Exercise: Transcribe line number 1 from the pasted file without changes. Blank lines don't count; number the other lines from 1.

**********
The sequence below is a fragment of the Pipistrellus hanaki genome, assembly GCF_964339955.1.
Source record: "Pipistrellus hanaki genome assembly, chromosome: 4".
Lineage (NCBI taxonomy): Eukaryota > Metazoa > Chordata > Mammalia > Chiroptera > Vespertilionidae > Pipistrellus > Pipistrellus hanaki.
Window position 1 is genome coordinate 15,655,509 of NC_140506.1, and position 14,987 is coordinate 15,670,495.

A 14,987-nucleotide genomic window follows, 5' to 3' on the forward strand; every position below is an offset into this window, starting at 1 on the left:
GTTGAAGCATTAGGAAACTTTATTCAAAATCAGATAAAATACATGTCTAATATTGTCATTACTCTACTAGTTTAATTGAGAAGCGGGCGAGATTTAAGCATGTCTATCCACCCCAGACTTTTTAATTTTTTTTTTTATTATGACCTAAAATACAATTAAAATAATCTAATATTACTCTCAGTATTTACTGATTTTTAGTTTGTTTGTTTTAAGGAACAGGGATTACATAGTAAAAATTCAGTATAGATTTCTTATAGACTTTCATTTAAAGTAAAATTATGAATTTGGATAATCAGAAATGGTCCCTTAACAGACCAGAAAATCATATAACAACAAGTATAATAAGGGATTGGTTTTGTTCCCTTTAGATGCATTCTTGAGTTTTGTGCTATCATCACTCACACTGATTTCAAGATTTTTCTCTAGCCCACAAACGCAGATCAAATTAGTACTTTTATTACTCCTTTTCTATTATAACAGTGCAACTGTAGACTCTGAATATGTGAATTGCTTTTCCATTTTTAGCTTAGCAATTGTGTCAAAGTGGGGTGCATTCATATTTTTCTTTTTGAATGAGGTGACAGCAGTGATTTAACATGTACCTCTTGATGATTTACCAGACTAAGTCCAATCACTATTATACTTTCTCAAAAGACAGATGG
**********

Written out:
The sequence below is a fragment of the Pipistrellus hanaki genome, assembly GCF_964339955.1.